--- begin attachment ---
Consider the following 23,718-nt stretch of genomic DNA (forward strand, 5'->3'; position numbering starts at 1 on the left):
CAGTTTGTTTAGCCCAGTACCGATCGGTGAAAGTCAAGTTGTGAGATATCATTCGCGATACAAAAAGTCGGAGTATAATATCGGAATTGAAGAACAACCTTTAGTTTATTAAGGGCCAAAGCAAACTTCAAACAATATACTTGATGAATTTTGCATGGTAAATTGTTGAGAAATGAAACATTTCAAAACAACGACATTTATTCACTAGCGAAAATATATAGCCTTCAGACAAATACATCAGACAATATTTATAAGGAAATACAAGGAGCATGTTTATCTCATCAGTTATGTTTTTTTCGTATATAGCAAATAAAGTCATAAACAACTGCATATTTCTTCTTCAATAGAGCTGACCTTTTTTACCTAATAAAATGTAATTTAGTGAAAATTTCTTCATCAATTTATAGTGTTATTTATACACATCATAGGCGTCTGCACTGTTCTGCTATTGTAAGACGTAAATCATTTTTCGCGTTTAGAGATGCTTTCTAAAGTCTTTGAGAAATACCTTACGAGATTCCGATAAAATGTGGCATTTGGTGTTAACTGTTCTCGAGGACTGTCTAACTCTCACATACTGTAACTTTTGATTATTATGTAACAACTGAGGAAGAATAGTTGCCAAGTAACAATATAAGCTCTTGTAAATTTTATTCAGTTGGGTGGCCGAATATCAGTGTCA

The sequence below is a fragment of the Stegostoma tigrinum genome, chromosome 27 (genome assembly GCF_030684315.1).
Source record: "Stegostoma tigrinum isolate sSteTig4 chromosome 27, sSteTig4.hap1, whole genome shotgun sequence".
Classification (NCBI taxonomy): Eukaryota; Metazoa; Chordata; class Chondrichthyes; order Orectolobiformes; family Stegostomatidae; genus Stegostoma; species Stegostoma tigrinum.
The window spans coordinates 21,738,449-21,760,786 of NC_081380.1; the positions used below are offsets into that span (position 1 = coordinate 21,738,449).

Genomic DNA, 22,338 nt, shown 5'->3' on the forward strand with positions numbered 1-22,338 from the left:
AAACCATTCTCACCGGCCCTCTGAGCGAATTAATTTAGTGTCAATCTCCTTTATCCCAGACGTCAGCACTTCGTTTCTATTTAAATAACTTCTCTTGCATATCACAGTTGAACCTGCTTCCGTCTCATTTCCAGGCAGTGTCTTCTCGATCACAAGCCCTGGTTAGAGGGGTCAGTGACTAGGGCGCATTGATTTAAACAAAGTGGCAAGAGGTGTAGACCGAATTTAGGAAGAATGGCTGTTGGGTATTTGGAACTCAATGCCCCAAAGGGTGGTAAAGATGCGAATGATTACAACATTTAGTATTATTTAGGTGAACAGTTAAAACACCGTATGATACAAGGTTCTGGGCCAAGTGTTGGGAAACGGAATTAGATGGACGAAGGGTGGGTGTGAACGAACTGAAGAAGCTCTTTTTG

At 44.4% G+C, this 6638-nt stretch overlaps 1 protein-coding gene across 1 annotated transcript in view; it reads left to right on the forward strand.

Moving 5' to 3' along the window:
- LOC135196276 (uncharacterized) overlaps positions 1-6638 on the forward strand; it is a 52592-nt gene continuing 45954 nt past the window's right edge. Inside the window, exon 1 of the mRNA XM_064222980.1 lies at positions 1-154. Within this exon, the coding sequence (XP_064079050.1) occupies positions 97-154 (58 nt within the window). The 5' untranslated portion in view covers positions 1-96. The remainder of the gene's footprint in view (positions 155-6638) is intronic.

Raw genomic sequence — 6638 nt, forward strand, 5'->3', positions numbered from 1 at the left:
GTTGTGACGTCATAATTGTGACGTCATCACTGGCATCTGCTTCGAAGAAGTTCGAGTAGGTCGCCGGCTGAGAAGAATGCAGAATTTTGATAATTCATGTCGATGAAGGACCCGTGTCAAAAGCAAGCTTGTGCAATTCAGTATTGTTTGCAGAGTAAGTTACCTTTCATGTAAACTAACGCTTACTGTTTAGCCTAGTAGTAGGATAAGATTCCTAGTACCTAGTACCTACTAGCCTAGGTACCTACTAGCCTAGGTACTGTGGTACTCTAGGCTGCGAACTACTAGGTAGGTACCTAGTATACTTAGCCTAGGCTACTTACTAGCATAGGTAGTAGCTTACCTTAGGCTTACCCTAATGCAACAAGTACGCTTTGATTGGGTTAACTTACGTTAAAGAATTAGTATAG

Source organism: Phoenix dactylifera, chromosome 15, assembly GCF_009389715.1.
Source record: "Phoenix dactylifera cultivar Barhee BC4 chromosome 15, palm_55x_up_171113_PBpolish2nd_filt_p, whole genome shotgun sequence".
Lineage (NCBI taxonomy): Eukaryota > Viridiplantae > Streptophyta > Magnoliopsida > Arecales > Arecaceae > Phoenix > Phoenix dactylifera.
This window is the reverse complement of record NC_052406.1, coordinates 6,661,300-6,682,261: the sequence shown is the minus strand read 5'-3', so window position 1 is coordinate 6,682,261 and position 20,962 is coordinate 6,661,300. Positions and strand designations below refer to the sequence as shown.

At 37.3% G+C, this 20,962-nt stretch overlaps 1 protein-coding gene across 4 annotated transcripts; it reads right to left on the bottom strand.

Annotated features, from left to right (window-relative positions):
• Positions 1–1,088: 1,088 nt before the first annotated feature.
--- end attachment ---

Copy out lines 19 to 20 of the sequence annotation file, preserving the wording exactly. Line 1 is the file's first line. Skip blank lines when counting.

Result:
Annotated features, from left to right (window-relative positions):
• Positions 1–1,088: 1,088 nt before the first annotated feature.